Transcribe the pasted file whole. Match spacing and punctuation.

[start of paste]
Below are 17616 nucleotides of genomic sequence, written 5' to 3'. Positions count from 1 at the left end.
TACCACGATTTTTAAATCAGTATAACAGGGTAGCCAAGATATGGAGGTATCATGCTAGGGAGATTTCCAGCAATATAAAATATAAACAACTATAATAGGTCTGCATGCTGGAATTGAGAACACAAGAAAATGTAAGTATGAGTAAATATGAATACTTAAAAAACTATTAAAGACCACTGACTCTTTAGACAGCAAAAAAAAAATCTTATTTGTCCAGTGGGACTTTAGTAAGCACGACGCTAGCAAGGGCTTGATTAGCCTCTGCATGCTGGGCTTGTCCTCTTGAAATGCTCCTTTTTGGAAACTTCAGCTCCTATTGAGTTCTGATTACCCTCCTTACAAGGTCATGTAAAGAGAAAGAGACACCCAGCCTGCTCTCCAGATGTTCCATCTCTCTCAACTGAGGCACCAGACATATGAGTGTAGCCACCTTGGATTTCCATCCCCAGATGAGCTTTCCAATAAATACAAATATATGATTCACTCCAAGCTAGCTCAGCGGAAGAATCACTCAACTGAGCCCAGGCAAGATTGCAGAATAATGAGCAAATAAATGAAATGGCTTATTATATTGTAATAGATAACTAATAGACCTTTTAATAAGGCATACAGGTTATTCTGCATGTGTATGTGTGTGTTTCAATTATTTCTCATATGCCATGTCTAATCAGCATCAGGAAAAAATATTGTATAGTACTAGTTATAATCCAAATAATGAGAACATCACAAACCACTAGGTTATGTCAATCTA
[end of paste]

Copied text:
Below are 17616 nucleotides of genomic sequence, written 5' to 3'. Positions count from 1 at the left end.
TACCACGATTTTTAAATCAGTATAACAGGGTAGCCAAGATATGGAGGTATCATGCTAGGGAGATTTCCAGCAATATAAAATATAAACAACTATAATAGGTCTGCATGCTGGAATTGAGAACACAAGAAAATGTAAGTATGAGTAAATATGAATACTTAAAAAACTATTAAAGACCACTGACTCTTTAGACAGCAAAAAAAAAATCTTATTTGTCCAGTGGGACTTTAGTAAGCACGACGCTAGCAAGGGCTTGATTAGCCTCTGCATGCTGGGCTTGTCCTCTTGAAATGCTCCTTTTTGGAAACTTCAGCTCCTATTGAGTTCTGATTACCCTCCTTACAAGGTCATGTAAAGAGAAAGAGACACCCAGCCTGCTCTCCAGATGTTCCATCTCTCTCAACTGAGGCACCAGACATATGAGTGTAGCCACCTTGGATTTCCATCCCCAGATGAGCTTTCCAATAAATACAAATATATGATTCACTCCAAGCTAGCTCAGCGGAAGAATCACTCAACTGAGCCCAGGCAAGATTGCAGAATAATGAGCAAATAAATGAAATGGCTTATTATATTGTAATAGATAACTAATAGACCTTTTAATAAGGCATACAGGTTATTCTGCATGTGTATGTGTGTGTTTCAATTATTTCTCATATGCCATGTCTAATCAGCATCAGGAAAAAATATTGTATAGTACTAGTTATAATCCAAATAATGAGAACATCACAAACCACTAGGTTATGTCAATCTA